Israel releases longest-serving Jordanian prisoner after two decades

Bus bomber Abdullah Abu Jaber completes full 20-year sentence

Israel releases longest-serving Jordanian prisoner after two decades

Israel releases longest-serving Jordanian prisoner after two decades
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Israel on Tuesday released its longest-held Jordanian prisoner, who had spent two decades in Israeli detention facilities, Jordanian authorities said.

Abdullah Abu Jaber, from the Baqaa Palestinian refugee camp north of Jordan's capital Amman, was in Israel on a work visa when he planted a bomb on a civilian bus in Tel Aviv in December 2000.

The attack badly wounded a female Israeli passenger, who was a soldier.

"Jordanian citizen Abdullah Abu Jaber arrived today to the territories of the kingdom after Israeli authorities released him," a foreign ministry spokesman told the official Jordanian news agency.

An Israeli court sentenced Abu Jaber in June 2001 to 20 years in prison. Abu Jaber, 47, was released after serving his full sentence.

He had admitted planting the bomb. An Israeli court convicted him for attempted murder, conspiracy to commit a crime, and sabotage.

The Jordanian foreign ministry said Israel also released two other Jordanian citizens on Tuesday.

Israel said the two men crossed illegally from Jordan into Israel last month and were carrying knives.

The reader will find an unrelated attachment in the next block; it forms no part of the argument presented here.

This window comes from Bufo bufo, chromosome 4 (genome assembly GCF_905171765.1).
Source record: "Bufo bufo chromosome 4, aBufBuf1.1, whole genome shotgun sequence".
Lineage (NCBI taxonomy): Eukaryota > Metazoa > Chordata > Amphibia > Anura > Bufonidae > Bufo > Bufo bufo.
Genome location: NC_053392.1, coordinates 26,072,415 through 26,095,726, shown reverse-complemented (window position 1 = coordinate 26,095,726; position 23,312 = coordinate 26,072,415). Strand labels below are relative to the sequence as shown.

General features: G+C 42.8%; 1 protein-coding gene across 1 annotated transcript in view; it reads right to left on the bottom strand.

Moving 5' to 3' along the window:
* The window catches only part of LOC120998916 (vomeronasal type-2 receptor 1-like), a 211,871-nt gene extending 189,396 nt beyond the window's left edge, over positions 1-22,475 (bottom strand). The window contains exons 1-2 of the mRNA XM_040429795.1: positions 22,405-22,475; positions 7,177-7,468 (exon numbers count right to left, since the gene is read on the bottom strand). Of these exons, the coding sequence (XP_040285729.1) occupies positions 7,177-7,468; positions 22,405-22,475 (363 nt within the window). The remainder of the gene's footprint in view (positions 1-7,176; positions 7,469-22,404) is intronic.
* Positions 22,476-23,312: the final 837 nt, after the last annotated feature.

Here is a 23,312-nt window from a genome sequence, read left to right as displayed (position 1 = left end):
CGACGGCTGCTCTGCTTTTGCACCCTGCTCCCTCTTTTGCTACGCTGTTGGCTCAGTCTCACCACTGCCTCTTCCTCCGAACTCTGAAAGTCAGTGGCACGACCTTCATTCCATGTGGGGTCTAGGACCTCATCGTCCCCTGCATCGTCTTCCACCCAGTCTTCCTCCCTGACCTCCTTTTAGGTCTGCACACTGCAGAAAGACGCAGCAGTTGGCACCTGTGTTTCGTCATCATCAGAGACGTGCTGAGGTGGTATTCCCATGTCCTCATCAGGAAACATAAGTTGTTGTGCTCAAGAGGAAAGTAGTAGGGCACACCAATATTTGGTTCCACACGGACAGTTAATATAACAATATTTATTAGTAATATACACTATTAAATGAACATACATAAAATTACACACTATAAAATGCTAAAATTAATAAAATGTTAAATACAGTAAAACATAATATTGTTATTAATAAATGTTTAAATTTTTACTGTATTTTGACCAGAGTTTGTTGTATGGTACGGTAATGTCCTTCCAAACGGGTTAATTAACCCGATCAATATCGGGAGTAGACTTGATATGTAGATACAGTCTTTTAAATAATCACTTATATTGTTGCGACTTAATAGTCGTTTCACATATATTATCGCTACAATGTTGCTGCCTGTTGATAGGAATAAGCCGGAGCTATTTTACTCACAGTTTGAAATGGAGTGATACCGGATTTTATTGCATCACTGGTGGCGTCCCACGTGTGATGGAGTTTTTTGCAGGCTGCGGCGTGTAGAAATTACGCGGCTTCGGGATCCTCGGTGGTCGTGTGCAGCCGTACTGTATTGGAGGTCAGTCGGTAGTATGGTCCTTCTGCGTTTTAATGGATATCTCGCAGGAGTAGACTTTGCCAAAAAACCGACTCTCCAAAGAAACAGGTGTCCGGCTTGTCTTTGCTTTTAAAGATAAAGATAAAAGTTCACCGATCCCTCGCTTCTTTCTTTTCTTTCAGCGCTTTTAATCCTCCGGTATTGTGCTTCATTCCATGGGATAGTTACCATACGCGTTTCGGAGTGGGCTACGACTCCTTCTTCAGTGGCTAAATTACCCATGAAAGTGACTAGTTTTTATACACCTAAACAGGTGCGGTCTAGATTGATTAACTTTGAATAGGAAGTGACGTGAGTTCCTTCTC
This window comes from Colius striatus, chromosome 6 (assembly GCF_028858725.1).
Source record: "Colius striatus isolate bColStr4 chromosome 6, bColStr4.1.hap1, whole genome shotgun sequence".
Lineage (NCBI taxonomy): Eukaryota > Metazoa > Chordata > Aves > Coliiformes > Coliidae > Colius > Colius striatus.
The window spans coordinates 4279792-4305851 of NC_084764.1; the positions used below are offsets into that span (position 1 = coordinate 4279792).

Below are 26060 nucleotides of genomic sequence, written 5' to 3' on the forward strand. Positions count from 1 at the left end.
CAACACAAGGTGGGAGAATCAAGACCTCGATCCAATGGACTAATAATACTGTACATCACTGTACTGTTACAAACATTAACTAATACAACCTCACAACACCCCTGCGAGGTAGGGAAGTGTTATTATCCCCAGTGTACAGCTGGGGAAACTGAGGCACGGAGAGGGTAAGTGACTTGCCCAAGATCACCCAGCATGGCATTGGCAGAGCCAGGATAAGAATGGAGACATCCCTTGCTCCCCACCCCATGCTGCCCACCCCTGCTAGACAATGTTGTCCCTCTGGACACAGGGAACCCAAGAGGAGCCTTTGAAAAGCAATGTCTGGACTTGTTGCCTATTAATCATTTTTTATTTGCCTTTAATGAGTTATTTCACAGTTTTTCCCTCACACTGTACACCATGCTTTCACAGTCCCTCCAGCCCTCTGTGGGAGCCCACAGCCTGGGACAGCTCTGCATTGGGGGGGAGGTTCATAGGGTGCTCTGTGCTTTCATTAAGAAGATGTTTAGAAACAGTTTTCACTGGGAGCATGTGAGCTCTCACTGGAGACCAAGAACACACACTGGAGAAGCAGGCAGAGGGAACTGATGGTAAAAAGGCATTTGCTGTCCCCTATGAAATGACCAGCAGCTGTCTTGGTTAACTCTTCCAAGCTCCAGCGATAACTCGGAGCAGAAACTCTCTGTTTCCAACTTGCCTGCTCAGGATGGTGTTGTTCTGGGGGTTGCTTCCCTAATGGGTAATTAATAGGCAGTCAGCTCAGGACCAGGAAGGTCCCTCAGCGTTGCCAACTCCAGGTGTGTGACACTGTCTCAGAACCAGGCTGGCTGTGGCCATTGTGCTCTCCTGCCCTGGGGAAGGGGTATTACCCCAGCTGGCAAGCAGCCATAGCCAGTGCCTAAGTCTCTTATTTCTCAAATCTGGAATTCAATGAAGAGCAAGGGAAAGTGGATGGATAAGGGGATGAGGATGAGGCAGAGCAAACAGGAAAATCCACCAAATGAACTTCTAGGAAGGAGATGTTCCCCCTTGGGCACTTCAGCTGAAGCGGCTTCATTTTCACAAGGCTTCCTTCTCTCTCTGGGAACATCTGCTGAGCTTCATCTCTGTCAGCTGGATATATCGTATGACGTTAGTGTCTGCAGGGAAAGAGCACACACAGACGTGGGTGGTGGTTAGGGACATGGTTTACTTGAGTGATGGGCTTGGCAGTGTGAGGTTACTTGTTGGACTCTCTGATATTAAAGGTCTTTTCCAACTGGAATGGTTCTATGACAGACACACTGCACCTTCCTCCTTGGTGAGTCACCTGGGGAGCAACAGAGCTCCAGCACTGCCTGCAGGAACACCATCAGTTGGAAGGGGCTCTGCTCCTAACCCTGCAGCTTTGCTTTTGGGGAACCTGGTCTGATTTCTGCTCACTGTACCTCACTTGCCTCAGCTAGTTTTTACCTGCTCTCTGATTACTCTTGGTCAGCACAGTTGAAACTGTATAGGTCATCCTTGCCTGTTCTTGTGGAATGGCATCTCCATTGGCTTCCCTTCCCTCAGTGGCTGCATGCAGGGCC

The release comes after a deterioration in ties between Jordan and Israel over what Jordan considers increased illegal Israeli action in occupied East Jerusalem, and the conflict between Israel and militants in the Gaza Strip last month.

The two countries signed a peace treaty in 1994.

There are an estimated 20 Jordanians in Israeli jails.

The men were returned to Jordan with the kingdom in political turmoil. On Monday, King Abdullah ordered an end to the current parliamentary session, after a tribal deputy serving as a member of parliament was expelled for calling on his followers to defy the monarch's authority.

Parliament convened a special session at the weekend in which it removed Osama Al Ajarmeh, a deputy from the region of Naour, south of Amman, where lawlessness is on the increase.

In his first public comments on the incident, the king said on Tuesday that “the duty of everyone is to work to preserve confidence in parliament and its image and reputation among Jordanians".

“There has been a conspiracy to weaken the state of Jordan and the Palestinian cause, but we managed to confront it,” the monarch told former officials in a discussion on political reform, the state agency reported.